WE all have things to do, people to see, meals to make, emails to answer.
I get that. Everyone is busy.
But I’d love to know when gestures of common courtesy became an optional extra, instead of being the default operational position of being a decent human being?
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Case in point: my mother was involved in a car accident this week. She had a really decent prang on a roundabout that ended up with her T-boned car smashing into a pole.
Firies, ambos and police all attended, and hazmat sand was poured on the road to neutralise the chemicals leaking from her car. It was something of a Big Deal.
But before any of the official keepers of the peace arrived, my mum sat trapped in her badly damaged Mazda, shaken, teary, and more than a little frightened that her car was moments from exploding in flames.
She was literally trapped, as her door had been compressed inwards towards her.
So she sat for a minute, in a state of shock, trying to work out how to exit her car. She said she waved her arms about in vain for a few moments, imploring other motorists to stop and help.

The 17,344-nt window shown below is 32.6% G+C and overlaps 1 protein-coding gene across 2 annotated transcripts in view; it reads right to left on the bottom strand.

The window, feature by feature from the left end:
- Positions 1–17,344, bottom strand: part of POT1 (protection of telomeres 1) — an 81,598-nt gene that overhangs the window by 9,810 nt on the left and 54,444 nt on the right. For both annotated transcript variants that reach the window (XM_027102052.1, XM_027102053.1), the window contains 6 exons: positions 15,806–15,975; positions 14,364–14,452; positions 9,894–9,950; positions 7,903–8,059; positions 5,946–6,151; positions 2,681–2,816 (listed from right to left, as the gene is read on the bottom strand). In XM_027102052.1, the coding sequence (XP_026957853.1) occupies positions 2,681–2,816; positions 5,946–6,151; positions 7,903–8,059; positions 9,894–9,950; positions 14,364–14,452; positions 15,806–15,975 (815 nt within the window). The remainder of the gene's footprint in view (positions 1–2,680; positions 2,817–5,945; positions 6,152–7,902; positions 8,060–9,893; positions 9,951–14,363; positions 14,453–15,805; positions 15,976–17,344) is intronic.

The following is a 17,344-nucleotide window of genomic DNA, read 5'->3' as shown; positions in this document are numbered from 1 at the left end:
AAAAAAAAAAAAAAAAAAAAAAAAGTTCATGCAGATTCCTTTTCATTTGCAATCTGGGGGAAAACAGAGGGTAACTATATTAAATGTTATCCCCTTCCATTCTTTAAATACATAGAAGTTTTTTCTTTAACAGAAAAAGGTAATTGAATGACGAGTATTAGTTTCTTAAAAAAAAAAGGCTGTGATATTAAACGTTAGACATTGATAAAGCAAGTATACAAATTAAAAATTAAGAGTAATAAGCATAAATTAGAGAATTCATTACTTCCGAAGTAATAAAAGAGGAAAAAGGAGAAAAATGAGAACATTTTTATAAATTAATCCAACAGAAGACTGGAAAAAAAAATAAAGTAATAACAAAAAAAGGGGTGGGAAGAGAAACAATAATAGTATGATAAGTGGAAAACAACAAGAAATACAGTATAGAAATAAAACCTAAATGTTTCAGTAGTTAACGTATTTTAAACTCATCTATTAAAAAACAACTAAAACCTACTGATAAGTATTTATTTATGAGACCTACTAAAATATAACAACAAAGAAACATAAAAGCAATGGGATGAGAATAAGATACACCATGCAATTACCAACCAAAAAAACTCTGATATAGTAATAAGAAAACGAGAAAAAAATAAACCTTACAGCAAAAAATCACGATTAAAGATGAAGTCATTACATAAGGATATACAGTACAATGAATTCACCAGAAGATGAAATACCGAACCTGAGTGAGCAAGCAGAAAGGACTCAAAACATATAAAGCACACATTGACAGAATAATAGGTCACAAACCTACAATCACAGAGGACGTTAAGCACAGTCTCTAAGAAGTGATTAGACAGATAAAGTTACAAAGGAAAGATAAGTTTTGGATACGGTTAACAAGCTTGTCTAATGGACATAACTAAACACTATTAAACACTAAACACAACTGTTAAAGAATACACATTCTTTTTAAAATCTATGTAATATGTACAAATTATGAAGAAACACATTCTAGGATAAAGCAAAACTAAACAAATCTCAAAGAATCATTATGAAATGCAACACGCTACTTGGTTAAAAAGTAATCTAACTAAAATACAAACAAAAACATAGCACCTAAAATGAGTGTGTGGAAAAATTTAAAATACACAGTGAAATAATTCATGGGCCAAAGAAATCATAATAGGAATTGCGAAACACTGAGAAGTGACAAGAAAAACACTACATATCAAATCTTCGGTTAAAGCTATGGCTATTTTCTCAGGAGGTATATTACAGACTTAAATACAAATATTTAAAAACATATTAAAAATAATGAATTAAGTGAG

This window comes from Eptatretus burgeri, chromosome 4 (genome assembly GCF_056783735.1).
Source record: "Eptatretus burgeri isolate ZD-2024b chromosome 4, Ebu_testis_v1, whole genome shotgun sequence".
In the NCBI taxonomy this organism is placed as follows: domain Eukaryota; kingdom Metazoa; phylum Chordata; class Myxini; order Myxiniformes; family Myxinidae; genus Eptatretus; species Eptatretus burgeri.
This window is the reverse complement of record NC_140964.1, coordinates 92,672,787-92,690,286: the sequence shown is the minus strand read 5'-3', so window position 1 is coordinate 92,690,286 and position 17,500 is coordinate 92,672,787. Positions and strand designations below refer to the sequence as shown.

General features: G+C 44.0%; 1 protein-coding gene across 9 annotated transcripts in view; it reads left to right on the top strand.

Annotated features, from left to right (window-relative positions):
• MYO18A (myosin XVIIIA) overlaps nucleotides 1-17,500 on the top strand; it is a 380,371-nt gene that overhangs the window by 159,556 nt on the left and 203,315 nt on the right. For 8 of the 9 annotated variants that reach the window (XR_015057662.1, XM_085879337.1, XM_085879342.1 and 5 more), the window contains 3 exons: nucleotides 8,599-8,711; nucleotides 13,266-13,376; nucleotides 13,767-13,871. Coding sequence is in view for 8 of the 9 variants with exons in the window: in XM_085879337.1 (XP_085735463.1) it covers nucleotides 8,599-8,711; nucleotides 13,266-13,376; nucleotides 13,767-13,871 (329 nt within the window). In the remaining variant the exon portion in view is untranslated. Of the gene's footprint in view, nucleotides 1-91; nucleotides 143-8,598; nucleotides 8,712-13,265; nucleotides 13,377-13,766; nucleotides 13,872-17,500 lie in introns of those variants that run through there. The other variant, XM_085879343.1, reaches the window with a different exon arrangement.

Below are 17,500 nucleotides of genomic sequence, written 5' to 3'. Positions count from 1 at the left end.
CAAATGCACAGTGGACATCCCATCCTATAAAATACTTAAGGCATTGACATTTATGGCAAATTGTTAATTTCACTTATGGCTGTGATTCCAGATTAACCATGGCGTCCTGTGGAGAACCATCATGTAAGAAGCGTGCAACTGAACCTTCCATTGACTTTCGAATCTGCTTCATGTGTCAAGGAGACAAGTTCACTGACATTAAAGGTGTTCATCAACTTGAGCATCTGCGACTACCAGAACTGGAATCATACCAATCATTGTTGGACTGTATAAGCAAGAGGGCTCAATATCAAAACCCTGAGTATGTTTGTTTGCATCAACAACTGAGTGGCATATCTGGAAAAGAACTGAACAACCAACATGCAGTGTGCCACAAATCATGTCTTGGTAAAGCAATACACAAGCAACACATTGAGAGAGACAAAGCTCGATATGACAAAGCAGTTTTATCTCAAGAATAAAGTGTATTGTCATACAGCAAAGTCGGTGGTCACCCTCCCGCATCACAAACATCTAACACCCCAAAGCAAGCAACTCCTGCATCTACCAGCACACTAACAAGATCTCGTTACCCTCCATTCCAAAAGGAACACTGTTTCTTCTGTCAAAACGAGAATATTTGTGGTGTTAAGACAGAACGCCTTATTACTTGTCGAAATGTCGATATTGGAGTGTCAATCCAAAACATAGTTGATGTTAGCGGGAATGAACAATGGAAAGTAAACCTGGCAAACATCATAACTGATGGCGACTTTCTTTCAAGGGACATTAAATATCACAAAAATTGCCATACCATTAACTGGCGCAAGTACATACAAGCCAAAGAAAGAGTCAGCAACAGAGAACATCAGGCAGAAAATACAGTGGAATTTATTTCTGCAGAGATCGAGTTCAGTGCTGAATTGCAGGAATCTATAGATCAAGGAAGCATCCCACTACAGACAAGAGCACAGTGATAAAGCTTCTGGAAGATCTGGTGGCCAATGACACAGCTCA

And it’s not like they were in short supply: it was 4.45pm on a busy thoroughfare in Robina, so the streets were packed with commuters.
So do you want to know how many people stopped to help? How many people pulled over to see if the driver was alright?
One. One lovely woman stopped to help.
My poor old mum eventually crawled across the passenger’s seat to climb out of the car, by which time this lovely Samaritan had stopped and approached to see if my mum was okay. She then stayed with her for around 10 minutes, until the police showed up.
By the time I arrived a few minutes after that, a decent “accident” scene had been established, with traffic re-routed and orange cones aplenty.
And do you know what I got to witness?
Much hand wringing, head-shaking, angry fist pumping and even a few unhappy words hurled across the street in our direction, as unhappy commuters freaked out over the fact that their journey had been delayed by a few minutes. What a miserable bunch of sods.
It doesn’t hurt to remember that when you come across an accident like this, the situation is usually much more stressful for the people who are actually involved than it is for you – unless you’re have a woman in labour next to you. If you’re dealing with an emergency like that, then you’re welcome to whinge.
But to everyone else- it doesn’t hurt to remember that a little compassion and tolerance can go a long way.
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